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Hormones and behavioral traits

Meghan H Puglia, Jessica J Connelly, James P Morris
Aberrant attentional biases to social stimuli have been implicated in a number of disorders including autism and social anxiety disorder. Oxytocin, a naturally-occurring mammalian hormone and neuromodulator involved in regulating social behavior, has been proposed to impact basic biological systems that facilitate the detection of and orientation to social information. Here, we investigate a role for naturally-occurring variability in the endogenous oxytocinergic system in regulating neural response during attention to social information...
June 15, 2018: Translational Psychiatry
Marion I van den Heuvel, Marcel A L M van Assen, Vivette Glover, Stephan Claes, Bea R H Van den Bergh
BACKGROUND: Maternal psychological distress during pregnancy is related to adverse child behavioral and emotional outcomes later in life, such as ADHD and anxiety/depression. The underlying mechanisms for this, however, are still largely unknown. The hypothalamic-pituitary-adrenal (HPA)-axis, with its most important effector hormone cortisol, has been proposed as a mechanism, but results have been inconsistent. The current study investigated the association between maternal psychological distress (i...
June 5, 2018: Psychoneuroendocrinology
Meredith C Miles, Maren N Vitousek, Jerry F Husak, Michele A Johnson, Lynn B Martin, Conor C Taff, Cedric Zimmer, Matthew B Lovern, Matthew J Fuxjager
Circulating steroid hormone levels exhibit high variation both within and between individuals, leading some to hypothesize that these phenotypes are more variable than other morphological, physiological, and behavioral traits. This should have profound implications for the evolution of steroid signaling systems, but few studies have examined how endocrine variation compares to that of other traits or differs among populations. Here we provide such an analysis by first exploring how variation in three measures of corticosterone (CORT)- baseline, stress-induced, and post-dexamethasone injection- compares to key traits characterizing morphology (wing length, mass), physiology (reactive oxygen metabolite concentration [d-ROMs] and antioxidant capacity), and behavior (provisioning rate) in two populations of tree swallow (Tachycineta bicolor)...
June 12, 2018: Integrative and Comparative Biology
Matthew J Fuxjager, Eric R Schuppe
Sex steroids mediate the organization and activation of masculine reproductive phenotypes in diverse vertebrate taxa. However, the effects of sex steroid action in this context vary tremendously, in that steroid action influences reproductive physiology and behavior in markedly different ways (even among closely related species). This leads to the idea that the mechanisms underlying sex steroid action similarly differ across vertebrates in a manner that supports diversification of important sexual traits. Here, we highlight the Evolutionary Potential Hypothesis as a framework for understanding how androgen-dependent reproductive behavior evolves...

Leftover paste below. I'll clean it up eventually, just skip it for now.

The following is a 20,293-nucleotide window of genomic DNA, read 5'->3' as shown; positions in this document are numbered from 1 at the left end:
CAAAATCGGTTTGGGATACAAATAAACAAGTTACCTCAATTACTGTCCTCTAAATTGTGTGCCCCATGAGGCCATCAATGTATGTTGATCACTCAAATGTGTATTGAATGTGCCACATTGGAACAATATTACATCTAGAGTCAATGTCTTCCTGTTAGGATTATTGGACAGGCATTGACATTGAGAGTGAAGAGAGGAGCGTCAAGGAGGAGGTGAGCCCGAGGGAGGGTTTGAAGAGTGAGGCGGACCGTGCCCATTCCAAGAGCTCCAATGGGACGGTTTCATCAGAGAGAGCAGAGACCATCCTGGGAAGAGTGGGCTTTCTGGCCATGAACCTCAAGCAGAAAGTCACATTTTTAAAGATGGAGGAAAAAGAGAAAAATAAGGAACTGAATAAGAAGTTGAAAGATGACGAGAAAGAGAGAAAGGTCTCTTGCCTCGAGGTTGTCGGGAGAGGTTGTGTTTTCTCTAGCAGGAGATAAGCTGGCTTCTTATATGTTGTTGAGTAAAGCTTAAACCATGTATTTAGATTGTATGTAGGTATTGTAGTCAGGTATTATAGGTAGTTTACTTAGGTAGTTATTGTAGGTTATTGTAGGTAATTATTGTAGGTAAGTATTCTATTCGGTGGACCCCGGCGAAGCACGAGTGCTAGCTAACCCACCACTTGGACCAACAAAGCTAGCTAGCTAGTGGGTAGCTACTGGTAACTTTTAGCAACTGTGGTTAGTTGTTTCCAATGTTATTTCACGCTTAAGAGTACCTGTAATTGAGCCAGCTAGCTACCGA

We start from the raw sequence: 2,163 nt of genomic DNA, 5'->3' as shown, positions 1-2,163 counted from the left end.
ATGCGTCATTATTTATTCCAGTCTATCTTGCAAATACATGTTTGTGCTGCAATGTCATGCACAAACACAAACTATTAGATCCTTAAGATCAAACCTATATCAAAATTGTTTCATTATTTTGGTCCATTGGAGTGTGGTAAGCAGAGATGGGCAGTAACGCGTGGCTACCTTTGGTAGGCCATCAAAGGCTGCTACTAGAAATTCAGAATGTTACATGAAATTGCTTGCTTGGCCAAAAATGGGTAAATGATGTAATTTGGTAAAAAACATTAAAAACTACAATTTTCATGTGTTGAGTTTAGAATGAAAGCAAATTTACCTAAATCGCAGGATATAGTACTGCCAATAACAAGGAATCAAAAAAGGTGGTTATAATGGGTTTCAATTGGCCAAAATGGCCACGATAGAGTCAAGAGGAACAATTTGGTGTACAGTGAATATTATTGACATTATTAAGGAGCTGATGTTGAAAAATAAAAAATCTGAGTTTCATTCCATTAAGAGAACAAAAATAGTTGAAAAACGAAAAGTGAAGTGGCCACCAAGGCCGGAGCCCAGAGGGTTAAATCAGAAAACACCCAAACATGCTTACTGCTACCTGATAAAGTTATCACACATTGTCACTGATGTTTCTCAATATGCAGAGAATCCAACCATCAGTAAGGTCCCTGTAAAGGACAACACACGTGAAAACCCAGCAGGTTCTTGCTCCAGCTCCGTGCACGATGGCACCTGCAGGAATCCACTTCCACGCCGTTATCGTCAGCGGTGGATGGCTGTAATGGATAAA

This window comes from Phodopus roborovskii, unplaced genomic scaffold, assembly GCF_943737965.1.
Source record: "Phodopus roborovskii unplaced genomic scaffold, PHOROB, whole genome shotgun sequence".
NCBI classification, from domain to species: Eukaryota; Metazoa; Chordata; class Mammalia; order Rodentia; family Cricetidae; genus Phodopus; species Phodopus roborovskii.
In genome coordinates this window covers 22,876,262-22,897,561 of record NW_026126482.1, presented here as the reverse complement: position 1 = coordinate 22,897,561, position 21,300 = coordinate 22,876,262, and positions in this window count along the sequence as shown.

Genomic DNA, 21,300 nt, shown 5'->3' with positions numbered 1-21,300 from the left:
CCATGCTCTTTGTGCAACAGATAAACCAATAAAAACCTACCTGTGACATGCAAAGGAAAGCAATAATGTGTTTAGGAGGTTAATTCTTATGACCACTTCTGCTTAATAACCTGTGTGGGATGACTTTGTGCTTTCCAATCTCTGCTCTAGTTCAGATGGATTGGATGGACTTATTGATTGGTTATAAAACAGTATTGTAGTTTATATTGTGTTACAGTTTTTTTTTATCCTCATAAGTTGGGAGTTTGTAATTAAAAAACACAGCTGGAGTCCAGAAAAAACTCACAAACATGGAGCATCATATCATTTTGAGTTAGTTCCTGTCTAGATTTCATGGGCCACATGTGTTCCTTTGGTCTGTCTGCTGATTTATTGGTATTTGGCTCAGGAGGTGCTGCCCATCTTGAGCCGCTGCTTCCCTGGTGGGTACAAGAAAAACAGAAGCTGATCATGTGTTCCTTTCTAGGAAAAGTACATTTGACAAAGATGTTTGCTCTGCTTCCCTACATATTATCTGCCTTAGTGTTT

June 5, 2018: Journal of Steroid Biochemistry and Molecular Biology
Tim S Jessop, Meagan Lane, Robbie S Wilson, Edward J Narayan
Phenotypic plasticity, broadly defined as the capacity of one genotype to produce more than one phenotype, is a key mechanism for how animals adapt to environmental (including thermal) variation. Vertebrate glucocorticoid hormones exert broad-scale regulation of physiological, behavioral, and morphological traits that influence fitness under many life-history or environmental contexts. Yet the capacity for vertebrates to demonstrate different types of thermal plasticity, including rapid compensation or longer acclimation in glucocorticoid hormone function, when subject to different environmental temperature regimes remains poorly addressed...
July 2018: Physiological and Biochemical Zoology: PBZ
Arunima Roy, Kariina Laas, Triin Kurrikoff, Andreas Reif, Toomas Veidebaum, Klaus-Peter Lesch, Jaanus Harro
BACKGROUND: Corticotrophin-releasing hormone receptor-1 gene (CRHR1) variants have been implicated in mental health. However, little is known of the effects of CRHR1 on long-term mental health and behavior in presence of environmental stressors. We assess the effects of CRHR1 variant (rs17689918)-by-environment interactions on emotionality and behavioral traits, including anxiety, depression, aggression and antisocial behaviors. We also determine effects of rs17689918-by-environment-by-sex interactions on the above-mentioned outcomes...
May 14, 2018: Progress in Neuro-psychopharmacology & Biological Psychiatry
Thomas F Denson, Siobhan M O'Dean, Khandis R Blake, Joanne R Beames
We review the literature on aggression in women with an emphasis on laboratory experimentation and hormonal and brain mechanisms. Women tend to engage in more indirect forms of aggression (e.g., spreading rumors) than other types of aggression. In laboratory studies, women are less aggressive than men, but provocation attenuates this difference. In the real world, women are just as likely to aggress against their romantic partner as men are, but men cause more serious physical and psychological harm. A very small minority of women are also sexually violent...